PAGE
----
Server farms as they now exist are not sustainable in an increasingly networked world.
By June or July of this year, according to Andy Price of Green Revolution Cooling, something strange will be announced by at least two of the companies that own the hundreds of thousands of computers that make the internet possible. In out-of-the-way locations, these companies—whose identities Price won’t reveal but, he says, are on a par with Facebook, Amazon and AT&T—are doing bizarre things to their infrastructure. Specifically, to their servers, the high-powered PCs that store, retrieve and process all the data on the internet and comprise the physical structure of the “cloud.”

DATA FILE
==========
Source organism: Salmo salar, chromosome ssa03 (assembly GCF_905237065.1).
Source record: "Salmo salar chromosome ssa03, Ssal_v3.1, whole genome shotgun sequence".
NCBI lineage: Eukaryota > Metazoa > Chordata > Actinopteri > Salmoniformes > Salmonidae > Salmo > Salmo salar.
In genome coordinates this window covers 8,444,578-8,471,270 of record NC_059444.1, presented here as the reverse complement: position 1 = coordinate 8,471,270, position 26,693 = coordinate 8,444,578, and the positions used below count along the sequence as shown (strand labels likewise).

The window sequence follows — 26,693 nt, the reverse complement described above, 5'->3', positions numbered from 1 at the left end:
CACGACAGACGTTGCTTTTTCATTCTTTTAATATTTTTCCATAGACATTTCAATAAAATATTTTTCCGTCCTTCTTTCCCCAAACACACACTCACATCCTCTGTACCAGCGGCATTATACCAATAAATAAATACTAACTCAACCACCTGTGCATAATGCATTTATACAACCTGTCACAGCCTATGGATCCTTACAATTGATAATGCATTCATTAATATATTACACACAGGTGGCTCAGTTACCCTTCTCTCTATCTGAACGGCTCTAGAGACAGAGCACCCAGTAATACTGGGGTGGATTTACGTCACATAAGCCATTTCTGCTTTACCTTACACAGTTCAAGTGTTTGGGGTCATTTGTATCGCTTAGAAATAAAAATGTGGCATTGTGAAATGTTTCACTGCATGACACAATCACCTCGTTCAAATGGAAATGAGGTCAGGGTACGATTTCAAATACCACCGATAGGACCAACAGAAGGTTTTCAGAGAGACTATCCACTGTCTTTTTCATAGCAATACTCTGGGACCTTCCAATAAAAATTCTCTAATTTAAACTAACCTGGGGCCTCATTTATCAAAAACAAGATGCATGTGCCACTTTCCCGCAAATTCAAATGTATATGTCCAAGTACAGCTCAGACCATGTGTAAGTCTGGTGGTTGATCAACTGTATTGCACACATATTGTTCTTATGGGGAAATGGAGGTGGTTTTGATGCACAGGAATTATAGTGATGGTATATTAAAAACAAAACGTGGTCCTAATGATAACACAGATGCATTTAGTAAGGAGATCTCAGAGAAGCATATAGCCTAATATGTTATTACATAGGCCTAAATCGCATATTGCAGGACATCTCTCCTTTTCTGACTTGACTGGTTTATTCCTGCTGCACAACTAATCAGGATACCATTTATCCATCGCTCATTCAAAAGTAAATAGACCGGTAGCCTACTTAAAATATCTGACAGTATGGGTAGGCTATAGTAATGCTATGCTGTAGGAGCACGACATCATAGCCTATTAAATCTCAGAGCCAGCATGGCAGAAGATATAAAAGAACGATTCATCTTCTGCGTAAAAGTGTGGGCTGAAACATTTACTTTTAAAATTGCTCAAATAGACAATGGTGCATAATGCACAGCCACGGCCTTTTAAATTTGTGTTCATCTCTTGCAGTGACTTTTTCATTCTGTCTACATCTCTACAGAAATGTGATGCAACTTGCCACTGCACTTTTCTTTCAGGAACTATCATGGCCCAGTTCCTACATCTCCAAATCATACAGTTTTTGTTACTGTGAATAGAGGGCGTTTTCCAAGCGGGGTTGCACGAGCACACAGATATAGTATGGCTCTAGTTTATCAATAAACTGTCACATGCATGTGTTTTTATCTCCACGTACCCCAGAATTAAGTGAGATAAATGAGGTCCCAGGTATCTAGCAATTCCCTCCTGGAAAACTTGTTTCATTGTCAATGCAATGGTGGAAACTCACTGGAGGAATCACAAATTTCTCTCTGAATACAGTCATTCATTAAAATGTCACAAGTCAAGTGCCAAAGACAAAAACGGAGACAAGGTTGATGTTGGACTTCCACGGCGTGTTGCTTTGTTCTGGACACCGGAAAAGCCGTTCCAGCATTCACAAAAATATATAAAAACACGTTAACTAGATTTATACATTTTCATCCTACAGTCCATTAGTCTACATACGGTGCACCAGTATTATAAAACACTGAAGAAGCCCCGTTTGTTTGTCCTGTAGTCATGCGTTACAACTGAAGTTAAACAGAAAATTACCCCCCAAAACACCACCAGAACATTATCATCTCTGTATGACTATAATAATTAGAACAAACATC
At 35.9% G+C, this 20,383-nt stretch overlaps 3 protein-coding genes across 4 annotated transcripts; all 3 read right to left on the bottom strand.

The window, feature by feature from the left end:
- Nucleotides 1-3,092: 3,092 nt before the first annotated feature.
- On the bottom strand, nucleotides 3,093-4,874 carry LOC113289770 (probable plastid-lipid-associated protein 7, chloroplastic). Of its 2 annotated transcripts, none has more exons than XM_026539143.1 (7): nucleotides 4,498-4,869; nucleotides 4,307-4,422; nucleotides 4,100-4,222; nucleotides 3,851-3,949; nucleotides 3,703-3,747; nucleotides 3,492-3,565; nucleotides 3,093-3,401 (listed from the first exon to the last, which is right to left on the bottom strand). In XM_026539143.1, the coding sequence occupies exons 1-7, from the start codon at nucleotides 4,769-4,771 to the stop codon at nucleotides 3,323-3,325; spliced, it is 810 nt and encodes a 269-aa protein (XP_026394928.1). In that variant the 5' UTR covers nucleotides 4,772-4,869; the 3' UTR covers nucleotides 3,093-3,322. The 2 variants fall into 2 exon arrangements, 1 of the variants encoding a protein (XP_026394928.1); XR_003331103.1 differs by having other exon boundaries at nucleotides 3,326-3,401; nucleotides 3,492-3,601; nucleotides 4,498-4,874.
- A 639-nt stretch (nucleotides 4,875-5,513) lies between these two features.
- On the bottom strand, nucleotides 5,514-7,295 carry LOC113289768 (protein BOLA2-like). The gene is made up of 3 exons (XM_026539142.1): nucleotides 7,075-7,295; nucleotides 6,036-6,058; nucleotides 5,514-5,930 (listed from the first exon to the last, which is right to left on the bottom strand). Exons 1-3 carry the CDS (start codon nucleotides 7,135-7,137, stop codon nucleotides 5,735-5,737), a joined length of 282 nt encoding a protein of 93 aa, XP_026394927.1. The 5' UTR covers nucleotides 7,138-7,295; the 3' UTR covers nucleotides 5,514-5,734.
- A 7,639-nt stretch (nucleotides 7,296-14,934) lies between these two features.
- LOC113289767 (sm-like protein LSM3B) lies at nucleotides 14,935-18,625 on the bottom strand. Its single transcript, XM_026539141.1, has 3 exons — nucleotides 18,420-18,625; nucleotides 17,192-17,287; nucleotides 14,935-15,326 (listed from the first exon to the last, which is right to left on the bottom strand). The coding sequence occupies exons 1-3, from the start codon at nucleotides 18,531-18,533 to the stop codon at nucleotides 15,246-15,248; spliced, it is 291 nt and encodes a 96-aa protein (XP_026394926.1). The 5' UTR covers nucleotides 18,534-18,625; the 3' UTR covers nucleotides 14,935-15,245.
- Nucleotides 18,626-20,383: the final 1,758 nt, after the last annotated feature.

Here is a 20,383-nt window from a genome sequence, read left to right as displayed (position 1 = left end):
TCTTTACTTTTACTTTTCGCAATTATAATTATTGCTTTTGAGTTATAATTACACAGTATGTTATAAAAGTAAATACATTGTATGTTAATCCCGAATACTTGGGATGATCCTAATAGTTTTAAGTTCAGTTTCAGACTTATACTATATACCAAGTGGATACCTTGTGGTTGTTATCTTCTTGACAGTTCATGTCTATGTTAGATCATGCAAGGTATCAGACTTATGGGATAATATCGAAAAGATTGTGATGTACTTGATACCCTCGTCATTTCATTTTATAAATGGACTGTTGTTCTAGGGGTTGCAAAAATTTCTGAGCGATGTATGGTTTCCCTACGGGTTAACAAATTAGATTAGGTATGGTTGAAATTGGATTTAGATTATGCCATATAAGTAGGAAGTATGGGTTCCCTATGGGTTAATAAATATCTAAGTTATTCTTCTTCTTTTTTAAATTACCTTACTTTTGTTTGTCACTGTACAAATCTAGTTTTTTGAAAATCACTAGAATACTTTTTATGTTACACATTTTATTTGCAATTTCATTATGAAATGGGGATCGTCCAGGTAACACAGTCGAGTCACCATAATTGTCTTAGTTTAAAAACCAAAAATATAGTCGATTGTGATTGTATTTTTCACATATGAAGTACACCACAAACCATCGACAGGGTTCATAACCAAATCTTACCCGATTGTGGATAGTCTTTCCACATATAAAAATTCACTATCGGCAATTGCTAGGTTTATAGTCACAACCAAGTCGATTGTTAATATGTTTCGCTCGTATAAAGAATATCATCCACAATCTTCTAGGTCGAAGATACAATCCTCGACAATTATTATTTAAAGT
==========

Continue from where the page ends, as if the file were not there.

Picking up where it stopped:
In an un-air-conditioned shed in a location Price will not disclose, alongside bags of salt used to run a water softening system, sit waist-high tanks full of mineral oil. In their depths are tiny lights blinking like bioluminescent creatures from the abyss, and something even more unexpected: row after row of PC motherboards, craggy with RAM and CPUs and hard drives and cables. Each one is more or less straight off the rack—the same hardware that, in any other data center, would be cooled by an air-moving infrastructure that begins with gigantic air-conditioning systems and ends in palm-sized fans attached directly to the motherboards themselves.
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